Leitmotifs are similar to theme songs, but are a little more subtle: they are usually not the main focus of the musical texture and serve to annotate the narrative, reminding the audience which character is which, reinforcing mentions of people or things that are offscreen, or making commentary, like playing the melody for one character when another character is onscreen to draw a comparison between the two.

Giacchnio uses three main leitmotifs in this track, their locations are in the table above. They include:

The “Mr. Incredible” theme:

Mr. Incredible Theme

The “Chase” motif

3+3+2 Motif

And the “robber” motif

Robber Theme

Leitmotifs, in addition to providing a general nod to film scores, add to the Golden Age style by helping the audience know how to feel. When we, as the audience, hear the Mr. Incredible theme from the title screen return as Bob transforms, even though his logo and color scheme are different (since this scene is set in the past), we know that he is our protagonist. Hearing the robber theme return tells us that this person on top of a building is a robber. Whether we hear the chase ostinato or not signals to us whether the focus is on the car chase or not.

Subtle hints like these make the movie easier to follow, mimicking the simple, easily followed good vs. evil narratives in Golden Age comics. In the rest of the film, Giacchino does not give us such clear signals, and as a result it is harder to tell good from evil and right from wrong.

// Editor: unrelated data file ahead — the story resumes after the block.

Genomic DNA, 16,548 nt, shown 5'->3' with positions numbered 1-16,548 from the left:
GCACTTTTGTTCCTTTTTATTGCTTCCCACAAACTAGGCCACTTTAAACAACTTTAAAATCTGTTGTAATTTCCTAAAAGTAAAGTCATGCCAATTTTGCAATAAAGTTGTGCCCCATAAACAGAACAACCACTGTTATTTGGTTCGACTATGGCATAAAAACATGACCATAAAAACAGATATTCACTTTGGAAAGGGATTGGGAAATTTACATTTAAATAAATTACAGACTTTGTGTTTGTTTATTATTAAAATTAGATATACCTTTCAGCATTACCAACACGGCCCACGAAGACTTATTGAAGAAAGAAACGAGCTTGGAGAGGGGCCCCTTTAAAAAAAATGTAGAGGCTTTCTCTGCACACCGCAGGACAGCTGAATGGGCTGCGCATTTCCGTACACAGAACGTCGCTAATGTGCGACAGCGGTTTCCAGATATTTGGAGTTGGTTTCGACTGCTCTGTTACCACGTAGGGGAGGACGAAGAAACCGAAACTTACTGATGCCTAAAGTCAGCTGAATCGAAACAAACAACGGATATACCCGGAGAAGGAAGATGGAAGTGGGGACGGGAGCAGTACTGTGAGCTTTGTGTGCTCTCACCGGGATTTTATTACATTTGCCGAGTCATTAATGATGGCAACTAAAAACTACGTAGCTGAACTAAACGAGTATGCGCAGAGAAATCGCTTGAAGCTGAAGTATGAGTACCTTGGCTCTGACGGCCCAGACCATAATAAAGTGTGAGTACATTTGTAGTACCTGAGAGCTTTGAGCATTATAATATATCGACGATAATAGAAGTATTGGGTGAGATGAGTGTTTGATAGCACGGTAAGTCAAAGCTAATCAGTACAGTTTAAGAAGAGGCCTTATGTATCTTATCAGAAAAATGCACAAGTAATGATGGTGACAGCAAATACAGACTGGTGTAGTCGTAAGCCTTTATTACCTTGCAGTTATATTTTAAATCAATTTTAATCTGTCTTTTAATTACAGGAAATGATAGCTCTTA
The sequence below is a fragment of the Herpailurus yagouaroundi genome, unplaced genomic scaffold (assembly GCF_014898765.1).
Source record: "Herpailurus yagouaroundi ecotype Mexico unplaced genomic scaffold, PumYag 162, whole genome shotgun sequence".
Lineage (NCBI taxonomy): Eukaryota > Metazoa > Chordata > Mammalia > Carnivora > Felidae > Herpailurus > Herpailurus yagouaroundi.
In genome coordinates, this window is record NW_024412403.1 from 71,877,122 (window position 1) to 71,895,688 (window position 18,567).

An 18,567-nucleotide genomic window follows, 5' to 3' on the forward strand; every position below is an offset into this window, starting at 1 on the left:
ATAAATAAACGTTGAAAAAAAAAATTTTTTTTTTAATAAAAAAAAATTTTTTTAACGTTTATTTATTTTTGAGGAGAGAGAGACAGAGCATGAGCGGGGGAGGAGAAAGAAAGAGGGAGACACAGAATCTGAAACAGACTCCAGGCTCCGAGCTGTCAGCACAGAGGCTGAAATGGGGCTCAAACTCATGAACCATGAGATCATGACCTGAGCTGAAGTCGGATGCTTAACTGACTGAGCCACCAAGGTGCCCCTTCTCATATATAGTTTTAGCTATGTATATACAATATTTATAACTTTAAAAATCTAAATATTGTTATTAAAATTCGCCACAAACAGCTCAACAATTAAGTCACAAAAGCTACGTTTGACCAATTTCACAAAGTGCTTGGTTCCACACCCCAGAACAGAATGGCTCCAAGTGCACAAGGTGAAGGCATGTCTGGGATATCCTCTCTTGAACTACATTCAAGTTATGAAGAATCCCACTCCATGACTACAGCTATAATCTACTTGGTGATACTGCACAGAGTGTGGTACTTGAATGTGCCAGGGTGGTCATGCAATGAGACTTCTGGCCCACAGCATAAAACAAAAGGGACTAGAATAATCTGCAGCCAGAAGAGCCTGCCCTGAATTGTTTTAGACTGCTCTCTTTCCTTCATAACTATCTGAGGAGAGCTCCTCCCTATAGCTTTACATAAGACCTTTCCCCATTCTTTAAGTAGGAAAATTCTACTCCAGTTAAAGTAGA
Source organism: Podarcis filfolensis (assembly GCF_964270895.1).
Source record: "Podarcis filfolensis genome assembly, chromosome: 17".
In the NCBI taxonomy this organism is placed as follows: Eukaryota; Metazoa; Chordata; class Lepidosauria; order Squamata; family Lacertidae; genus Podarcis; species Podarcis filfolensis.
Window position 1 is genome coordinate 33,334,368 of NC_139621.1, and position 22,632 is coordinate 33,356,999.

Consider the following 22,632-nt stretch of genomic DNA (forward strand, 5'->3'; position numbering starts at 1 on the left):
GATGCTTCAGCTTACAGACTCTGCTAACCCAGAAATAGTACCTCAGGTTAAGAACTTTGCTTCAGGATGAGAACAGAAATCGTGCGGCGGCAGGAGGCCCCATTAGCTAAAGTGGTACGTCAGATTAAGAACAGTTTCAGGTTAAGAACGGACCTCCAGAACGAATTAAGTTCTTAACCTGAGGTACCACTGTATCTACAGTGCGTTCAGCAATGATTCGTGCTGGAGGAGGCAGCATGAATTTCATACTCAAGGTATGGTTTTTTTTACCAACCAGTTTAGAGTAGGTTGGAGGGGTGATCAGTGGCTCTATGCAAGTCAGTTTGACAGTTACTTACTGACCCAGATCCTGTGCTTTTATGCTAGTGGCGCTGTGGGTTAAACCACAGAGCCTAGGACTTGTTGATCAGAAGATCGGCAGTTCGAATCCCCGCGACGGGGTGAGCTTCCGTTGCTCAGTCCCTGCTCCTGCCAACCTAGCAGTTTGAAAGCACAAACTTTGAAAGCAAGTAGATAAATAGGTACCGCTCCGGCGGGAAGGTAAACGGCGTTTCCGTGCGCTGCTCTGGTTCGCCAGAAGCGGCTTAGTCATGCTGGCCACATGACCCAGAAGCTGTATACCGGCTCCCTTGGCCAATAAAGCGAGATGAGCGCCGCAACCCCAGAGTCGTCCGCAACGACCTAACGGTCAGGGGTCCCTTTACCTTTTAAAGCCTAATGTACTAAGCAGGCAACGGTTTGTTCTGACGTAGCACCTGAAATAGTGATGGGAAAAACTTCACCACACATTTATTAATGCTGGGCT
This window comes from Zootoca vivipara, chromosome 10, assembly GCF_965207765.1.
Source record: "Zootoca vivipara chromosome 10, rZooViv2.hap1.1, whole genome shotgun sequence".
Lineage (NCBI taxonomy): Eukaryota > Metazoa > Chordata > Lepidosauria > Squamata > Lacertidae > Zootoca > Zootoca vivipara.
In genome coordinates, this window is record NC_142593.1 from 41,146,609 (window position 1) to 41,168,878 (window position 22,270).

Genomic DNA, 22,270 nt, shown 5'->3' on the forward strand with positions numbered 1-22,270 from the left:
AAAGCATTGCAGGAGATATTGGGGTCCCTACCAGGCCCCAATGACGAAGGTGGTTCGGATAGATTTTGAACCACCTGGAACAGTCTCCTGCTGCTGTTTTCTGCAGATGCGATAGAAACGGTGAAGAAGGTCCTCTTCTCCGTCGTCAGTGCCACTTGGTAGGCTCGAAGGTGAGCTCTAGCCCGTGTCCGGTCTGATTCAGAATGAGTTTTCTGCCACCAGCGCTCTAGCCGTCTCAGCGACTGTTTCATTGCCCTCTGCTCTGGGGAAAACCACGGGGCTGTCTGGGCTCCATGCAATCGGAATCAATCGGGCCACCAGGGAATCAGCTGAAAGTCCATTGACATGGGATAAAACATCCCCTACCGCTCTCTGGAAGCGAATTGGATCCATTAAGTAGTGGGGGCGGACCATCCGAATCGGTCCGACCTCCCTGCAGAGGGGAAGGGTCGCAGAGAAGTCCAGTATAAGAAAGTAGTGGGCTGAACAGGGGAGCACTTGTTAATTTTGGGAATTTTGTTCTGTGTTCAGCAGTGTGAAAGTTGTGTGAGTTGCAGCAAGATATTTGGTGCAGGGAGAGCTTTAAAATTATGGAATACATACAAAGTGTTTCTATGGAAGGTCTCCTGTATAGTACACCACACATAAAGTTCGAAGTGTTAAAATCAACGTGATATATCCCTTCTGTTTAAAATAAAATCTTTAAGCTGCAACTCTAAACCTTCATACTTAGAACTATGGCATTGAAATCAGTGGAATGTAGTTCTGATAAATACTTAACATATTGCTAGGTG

The Incredibles is a wonderful movie with extremely strong visual and musical style. While I’ve spent a lot of time discussing the musical style, and how that reinforces the golden-age comic aesthetic in the first scene of the movie, I haven’t said anything about the visuals. There’s a lot being done with animation style, camera angles and lighting that reinforces these same ideas that are just as interesting, but as a music theorist, I’ve stuck to what I know (this article discusses the visual style and how it dodges the “uncanny valley”). I’ve also neglected to mention the rest of the score, which does plenty of other things musically.

I’m also super excited to see how these stylistic choices continue in Incredibles 2, coming out next year! Giacchnio is still scoring it, so it’ll probably be just as good.

Those are my feelings about the Incredibles! Thank you for reading my ravings, hopefully some of what I talked about made sense and will help you appreciate film music in a slightly different way. Additionally, if anyone who comes across this post has any feedback on my writing style or content (did anything read awkwardly? Did anything not make sense?) feel free to email me at the address on the sidebar.